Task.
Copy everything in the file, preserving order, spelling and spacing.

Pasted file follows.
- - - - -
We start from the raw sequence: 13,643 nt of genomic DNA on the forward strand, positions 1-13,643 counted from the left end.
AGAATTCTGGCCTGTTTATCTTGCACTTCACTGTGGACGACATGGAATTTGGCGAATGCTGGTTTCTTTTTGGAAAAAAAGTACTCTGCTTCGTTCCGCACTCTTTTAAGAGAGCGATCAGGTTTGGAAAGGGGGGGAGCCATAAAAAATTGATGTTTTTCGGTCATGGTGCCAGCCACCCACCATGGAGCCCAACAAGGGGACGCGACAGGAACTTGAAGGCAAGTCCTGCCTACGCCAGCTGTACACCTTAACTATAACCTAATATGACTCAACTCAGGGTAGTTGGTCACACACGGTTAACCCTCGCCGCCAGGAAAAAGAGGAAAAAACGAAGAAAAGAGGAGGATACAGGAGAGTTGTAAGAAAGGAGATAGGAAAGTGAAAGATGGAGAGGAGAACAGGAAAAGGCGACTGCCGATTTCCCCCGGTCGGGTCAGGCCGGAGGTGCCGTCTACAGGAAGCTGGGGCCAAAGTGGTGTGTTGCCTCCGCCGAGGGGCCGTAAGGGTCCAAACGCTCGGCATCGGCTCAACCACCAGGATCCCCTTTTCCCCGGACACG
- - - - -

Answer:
We start from the raw sequence: 13,643 nt of genomic DNA on the forward strand, positions 1-13,643 counted from the left end.
AGAATTCTGGCCTGTTTATCTTGCACTTCACTGTGGACGACATGGAATTTGGCGAATGCTGGTTTCTTTTTGGAAAAAAAGTACTCTGCTTCGTTCCGCACTCTTTTAAGAGAGCGATCAGGTTTGGAAAGGGGGGGAGCCATAAAAAATTGATGTTTTTCGGTCATGGTGCCAGCCACCCACCATGGAGCCCAACAAGGGGACGCGACAGGAACTTGAAGGCAAGTCCTGCCTACGCCAGCTGTACACCTTAACTATAACCTAATATGACTCAACTCAGGGTAGTTGGTCACACACGGTTAACCCTCGCCGCCAGGAAAAAGAGGAAAAAACGAAGAAAAGAGGAGGATACAGGAGAGTTGTAAGAAAGGAGATAGGAAAGTGAAAGATGGAGAGGAGAACAGGAAAAGGCGACTGCCGATTTCCCCCGGTCGGGTCAGGCCGGAGGTGCCGTCTACAGGAAGCTGGGGCCAAAGTGGTGTGTTGCCTCCGCCGAGGGGCCGTAAGGGTCCAAACGCTCGGCATCGGCTCAACCACCAGGATCCCCTTTTCCCCGGACACG